What Will My Premature Baby Look Like?
If you are currently facing the fact that you will likely give birth to your child before the estimated due date, whether by a little or a lot, you probably have a lot of questions. Is my baby going to be okay? Will my baby grow up healthy? What is my preterm baby going to look like? Babies do a lot of developing in those last weeks before their estimated due date, so if they’re born early they have to finish maturing outside of the womb. Let’s talk about what your preterm baby may look like at different stages of development.
Early Full Term
A full term pregnancy is considered to be 37 weeks’ gestation or more. A 37 week baby is called early full term, while a 41 week baby is called late full term. If your baby is born around 36-37 weeks, they will look much like any full term infant. They may weigh between 5 and 7 pounds and have a fine hair on their body, called lanugo. These babies can usually do fine on their own without any medical intervention.
If your baby arrives closer to the 35 week mark, they are considered late preterm and may weigh about five pounds. They look similar to full term babies, but do not have as much body fat yet. They may or may not require a short NICU stay to assist with breathing and gain strength to feed well.
31-34 week babies are considered moderately preterm, weighing around three to four pounds. These babies require a NICU stay as they develop the reflexes needed to breathe and drink milk by themselves. Their bodies are small, but fully formed and can be stroked and held by their parents. You will get to see them plump up, learn new skills, and begin to maintain their body temperature outside of the incubator.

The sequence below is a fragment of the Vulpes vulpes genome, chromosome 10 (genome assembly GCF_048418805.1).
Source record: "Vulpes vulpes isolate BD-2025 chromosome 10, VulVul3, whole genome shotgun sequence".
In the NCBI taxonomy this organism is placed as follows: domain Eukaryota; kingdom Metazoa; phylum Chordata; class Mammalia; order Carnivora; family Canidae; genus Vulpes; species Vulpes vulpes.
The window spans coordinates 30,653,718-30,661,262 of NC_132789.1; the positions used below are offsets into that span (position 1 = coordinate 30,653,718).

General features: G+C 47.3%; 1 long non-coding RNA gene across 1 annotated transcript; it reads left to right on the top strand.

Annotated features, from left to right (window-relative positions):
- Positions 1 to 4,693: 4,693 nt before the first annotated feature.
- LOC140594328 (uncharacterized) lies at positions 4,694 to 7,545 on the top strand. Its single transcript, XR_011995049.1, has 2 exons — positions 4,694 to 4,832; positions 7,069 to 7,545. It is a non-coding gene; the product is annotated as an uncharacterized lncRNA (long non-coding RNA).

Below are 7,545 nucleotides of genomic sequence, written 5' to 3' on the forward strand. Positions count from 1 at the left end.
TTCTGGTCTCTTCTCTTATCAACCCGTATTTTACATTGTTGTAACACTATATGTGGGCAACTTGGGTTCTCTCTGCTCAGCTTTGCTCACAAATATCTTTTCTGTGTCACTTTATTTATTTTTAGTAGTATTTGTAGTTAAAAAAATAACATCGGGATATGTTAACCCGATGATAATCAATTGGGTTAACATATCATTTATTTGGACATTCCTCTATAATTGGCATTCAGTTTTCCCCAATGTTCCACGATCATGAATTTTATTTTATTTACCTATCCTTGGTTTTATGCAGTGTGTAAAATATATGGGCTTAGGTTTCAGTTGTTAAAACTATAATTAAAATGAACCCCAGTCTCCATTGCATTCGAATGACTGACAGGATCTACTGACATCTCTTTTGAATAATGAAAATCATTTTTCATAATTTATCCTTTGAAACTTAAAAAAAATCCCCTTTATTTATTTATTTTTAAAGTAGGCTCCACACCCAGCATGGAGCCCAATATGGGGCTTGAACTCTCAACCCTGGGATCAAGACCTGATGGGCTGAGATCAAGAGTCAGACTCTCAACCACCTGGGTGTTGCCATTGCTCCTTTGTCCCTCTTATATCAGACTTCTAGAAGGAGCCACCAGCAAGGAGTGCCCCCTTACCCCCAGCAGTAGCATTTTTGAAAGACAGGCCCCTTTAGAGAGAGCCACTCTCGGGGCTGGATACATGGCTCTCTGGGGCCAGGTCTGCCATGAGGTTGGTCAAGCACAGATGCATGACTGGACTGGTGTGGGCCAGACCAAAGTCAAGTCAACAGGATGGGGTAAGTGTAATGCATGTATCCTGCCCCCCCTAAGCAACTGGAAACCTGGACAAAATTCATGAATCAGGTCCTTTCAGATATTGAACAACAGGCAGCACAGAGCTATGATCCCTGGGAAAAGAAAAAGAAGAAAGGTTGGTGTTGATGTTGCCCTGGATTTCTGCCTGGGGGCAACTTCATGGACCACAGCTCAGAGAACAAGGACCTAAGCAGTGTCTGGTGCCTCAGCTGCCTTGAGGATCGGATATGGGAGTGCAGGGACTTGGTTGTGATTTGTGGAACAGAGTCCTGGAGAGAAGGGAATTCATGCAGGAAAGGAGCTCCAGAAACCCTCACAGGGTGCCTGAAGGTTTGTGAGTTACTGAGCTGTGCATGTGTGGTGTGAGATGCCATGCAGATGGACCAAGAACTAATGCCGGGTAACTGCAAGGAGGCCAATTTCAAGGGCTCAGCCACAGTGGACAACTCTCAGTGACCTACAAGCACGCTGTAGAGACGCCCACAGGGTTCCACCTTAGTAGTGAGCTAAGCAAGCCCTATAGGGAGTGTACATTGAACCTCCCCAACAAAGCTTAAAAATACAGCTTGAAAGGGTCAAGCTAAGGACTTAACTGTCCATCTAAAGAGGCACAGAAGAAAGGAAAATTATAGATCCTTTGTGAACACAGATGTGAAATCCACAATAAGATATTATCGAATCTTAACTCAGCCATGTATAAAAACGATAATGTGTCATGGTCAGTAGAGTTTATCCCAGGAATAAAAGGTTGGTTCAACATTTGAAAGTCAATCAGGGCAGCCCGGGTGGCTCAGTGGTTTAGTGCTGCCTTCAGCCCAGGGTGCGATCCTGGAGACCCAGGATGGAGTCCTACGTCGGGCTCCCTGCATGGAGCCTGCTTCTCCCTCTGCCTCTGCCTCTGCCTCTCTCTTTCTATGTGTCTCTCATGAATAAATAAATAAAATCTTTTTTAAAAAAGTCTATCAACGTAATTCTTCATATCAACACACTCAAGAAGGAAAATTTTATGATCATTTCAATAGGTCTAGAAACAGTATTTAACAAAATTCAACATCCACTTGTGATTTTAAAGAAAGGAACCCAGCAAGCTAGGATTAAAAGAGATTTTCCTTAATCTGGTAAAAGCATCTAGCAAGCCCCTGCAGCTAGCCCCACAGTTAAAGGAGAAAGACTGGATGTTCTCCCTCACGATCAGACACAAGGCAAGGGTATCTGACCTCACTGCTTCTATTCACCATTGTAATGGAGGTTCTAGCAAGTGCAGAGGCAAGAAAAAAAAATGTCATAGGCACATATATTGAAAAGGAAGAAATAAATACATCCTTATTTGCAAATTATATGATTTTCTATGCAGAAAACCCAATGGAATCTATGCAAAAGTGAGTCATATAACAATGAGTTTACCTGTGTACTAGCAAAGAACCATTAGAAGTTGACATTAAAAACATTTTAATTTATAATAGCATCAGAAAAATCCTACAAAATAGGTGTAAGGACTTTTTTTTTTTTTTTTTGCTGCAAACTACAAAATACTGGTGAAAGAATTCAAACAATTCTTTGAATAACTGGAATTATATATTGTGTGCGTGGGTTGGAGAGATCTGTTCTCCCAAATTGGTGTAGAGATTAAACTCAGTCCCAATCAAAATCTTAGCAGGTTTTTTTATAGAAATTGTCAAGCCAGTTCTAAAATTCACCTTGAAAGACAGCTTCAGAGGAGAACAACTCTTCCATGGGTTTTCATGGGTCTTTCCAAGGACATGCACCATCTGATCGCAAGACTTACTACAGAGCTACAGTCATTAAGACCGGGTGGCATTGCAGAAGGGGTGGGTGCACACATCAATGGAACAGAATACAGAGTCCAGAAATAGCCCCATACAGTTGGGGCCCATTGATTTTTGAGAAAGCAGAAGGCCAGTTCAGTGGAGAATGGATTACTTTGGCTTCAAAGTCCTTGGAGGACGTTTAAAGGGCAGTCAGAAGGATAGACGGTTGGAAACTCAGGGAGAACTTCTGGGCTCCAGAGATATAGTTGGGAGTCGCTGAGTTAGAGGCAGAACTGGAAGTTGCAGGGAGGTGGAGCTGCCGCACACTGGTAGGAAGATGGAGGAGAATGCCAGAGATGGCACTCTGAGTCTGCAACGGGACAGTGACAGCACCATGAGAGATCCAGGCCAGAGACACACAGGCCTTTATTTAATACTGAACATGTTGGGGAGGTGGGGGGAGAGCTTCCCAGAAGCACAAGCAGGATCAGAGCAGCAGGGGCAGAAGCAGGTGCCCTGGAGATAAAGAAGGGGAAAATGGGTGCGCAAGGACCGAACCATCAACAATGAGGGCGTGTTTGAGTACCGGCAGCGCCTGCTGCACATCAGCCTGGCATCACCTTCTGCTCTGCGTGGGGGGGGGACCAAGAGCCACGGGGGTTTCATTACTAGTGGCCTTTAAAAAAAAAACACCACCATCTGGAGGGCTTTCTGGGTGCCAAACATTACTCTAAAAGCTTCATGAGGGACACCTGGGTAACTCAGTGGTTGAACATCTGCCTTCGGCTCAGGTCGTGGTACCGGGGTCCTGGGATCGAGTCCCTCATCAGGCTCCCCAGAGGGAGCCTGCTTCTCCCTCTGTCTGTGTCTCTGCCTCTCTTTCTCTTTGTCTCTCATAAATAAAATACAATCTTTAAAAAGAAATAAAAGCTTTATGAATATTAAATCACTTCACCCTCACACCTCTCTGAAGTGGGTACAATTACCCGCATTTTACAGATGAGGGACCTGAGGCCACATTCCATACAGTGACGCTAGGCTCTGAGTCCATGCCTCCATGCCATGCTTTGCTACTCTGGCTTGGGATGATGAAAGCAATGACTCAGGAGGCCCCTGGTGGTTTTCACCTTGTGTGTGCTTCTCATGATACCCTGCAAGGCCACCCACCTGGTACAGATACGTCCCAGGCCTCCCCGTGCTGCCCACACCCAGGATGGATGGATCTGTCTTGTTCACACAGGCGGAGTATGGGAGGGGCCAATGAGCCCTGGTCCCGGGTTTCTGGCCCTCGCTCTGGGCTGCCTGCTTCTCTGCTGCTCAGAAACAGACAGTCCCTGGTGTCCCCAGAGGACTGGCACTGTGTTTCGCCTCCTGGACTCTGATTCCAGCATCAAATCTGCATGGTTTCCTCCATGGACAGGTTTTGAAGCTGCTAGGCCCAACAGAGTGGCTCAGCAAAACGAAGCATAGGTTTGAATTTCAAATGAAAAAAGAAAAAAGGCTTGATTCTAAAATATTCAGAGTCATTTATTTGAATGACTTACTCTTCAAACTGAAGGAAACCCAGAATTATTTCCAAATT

Babies who are born between 27 and 30 weeks’ gestation are considered very premature. While they require extended medical support in the NICU to help them develop, very premature babies have a 95%+ survival rate. These babies are very small – two to three pounds – and you may see their eyes start to open soon. Very premature babies are often in incubators but parents may touch and hold them if their condition is fairly stable.
Technology to help preterm infants has evolved so greatly in our time, that a micropreemie born between 23 and 26 weeks has a good chance at survival. These tiniest little warriors are only about one pound, and eight inches long. They have not yet developed body fat and will be covered in fine hair. Their eyelids are still fused closed, and their little feet don’t even have creases yet! These babies will be in incubators with constant care and monitoring. Their eyes will be covered, as when they begin to open their retinas aren’t fully developed enough to handle lights and images. Their skin will be red and nearly translucent, and their fingernails and toenails will have just started developing. At this point, they are so fragile that they cannot yet be held and fed at the breast or bottle.
Giving birth earlier than expected and spending time in the NICU can be a very stressful and even traumatic time for parents. However, knowledge is power and cutting down on the unknowns can help you navigate this situation a little easier. However your journey unfolds, know that you are the most wonderful parent to your baby, and we are here to support you as needed.
Looking to learn more about premature babies and how preterm birth affects families? The March of Dimes is a great resource.